posted by millardsarpy at 5:34 PM on March 9, 2008


Gah! You're right, but I didn't like either. Excession is definitely my favourite.
posted by =^^= at 8:00 PM on March 9, 2008


It's alright, but it's no Use of Weapons.
posted by Artw at 10:05 PM on March 9, 2008


These Premises Are Alarmed:" ... One thing I wish he would address (because I'm sure he's got an idea of an explanation) is why the 'human' form seems to have appeared in so many places. I think he may have hinted at it once or twice, but I don't think he's spelled it out. A bit of a tangent."


"Now, in all the above, there are two untold stories implicit. One is the history of the Culture's formation, which was a lot less easy and more troubled than its later demeanour might lead one to expect, and the other is the story which answers the question; why were there all those so-similar humanoid species scattered around the galaxy in the first place? Each story is too complicated to relate here."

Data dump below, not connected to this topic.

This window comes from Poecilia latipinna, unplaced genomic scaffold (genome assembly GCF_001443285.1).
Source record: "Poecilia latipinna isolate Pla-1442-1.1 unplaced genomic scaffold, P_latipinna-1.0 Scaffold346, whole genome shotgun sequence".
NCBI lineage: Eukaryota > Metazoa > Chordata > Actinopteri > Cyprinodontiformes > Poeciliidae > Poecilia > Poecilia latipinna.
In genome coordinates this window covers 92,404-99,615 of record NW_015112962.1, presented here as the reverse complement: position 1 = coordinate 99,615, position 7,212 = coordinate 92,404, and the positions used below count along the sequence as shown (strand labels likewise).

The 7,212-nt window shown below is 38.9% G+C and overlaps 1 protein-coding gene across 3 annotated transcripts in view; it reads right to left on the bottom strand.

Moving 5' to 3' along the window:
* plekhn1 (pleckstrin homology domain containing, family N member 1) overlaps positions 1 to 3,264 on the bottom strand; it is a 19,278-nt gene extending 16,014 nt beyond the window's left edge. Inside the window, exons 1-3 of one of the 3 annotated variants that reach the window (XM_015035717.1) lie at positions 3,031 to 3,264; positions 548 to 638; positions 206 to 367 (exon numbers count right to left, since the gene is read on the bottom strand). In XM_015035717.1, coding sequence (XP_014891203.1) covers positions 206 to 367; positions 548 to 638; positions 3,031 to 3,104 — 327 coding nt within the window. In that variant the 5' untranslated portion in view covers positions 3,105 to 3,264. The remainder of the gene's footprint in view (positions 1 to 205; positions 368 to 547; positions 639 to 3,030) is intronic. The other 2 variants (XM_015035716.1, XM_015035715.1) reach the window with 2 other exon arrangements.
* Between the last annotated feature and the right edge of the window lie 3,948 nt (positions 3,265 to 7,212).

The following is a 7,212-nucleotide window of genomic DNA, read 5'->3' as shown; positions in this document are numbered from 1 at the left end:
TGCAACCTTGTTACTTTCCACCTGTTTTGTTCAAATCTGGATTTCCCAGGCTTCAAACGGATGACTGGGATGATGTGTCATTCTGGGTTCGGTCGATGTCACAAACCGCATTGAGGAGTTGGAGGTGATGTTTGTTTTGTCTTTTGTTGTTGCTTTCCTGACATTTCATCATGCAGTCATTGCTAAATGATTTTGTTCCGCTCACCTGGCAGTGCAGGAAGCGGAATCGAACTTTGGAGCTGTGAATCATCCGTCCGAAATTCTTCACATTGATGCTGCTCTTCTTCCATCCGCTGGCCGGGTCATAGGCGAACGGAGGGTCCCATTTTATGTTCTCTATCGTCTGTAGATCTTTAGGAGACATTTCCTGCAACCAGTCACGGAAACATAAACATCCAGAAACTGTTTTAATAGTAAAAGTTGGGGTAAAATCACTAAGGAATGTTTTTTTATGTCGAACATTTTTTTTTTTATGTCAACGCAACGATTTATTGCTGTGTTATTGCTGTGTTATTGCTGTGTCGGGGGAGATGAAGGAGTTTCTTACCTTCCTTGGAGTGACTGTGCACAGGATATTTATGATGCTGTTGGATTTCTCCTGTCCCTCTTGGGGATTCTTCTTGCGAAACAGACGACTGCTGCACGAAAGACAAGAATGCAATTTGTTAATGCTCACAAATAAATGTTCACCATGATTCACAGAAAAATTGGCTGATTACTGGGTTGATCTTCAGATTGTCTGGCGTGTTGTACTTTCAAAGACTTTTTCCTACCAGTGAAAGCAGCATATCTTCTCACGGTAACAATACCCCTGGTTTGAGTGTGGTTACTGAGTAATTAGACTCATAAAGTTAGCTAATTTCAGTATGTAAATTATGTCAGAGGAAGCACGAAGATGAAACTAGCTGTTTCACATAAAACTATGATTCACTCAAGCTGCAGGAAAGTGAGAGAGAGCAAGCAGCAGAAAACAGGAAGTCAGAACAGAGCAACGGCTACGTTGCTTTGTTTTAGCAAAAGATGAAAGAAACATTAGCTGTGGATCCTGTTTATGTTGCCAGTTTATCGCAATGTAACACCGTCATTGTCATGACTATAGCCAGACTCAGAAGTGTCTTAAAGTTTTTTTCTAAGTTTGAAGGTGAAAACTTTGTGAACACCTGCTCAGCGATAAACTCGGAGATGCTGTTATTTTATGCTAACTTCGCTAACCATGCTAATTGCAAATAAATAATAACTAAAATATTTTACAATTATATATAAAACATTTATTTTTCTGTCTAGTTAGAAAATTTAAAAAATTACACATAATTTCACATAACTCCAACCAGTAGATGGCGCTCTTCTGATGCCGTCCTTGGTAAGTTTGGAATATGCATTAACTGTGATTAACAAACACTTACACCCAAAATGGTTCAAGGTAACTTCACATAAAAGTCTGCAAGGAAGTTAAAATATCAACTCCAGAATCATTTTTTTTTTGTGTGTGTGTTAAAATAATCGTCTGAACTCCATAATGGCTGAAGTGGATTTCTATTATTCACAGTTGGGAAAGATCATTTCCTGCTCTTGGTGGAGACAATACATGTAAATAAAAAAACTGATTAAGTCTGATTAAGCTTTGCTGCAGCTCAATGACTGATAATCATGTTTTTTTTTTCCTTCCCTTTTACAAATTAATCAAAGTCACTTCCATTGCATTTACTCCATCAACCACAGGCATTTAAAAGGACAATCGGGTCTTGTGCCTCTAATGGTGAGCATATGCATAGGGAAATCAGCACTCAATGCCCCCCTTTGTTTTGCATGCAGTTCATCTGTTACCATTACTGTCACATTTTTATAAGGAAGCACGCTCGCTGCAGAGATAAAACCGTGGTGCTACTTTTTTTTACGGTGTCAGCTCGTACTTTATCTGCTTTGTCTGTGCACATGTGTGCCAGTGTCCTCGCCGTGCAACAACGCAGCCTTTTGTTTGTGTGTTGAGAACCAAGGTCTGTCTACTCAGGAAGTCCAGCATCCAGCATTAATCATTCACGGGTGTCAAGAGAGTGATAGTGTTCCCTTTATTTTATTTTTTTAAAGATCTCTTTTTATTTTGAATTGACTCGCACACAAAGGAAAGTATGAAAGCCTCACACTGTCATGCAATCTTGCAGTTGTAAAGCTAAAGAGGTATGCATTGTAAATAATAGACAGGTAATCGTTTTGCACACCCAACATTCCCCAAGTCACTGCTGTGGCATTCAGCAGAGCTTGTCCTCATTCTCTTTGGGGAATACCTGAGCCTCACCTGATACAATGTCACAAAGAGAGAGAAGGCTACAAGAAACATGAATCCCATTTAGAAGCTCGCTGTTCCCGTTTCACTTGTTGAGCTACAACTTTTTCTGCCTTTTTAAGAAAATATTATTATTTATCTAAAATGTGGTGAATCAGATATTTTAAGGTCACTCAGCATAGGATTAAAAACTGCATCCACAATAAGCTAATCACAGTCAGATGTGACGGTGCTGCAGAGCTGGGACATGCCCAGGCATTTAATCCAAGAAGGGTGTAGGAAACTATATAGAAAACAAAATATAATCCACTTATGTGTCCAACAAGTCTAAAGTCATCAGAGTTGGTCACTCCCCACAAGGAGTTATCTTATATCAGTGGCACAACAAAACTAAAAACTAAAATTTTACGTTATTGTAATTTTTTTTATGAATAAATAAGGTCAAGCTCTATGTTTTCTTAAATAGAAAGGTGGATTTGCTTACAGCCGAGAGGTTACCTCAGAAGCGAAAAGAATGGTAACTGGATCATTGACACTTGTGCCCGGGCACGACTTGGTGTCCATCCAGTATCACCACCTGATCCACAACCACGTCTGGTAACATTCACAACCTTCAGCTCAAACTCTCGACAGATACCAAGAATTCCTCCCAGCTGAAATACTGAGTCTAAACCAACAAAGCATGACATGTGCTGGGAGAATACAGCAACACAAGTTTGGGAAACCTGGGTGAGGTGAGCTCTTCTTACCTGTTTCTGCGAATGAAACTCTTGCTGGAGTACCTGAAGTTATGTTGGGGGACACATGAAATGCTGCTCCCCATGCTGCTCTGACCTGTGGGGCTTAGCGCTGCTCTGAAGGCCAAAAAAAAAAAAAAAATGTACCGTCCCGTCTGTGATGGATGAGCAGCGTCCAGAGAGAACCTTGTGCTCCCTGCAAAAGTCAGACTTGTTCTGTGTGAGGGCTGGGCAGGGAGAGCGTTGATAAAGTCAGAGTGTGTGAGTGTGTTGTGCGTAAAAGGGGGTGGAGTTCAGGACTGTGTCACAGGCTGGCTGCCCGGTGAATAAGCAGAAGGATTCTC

From A Few Notes on the Culture

(Though that's probably not a great deal of help...)

Another vote for UoW... Excession, whilst, mostly great gets negative points for me I can never remember which Mind is which.
posted by fearfulsymmetry at 6:02 AM on March 10, 2008


I saw the FPP lead-in and was hoping this was about Neil Armstrong and John Glenn.

No, really.
posted by availablelight at 9:28 AM on March 10, 2008


fearfulsymmetry - thanks for tracking that down! I thought it was in the 'Notes' but didn't see it in a quick skim.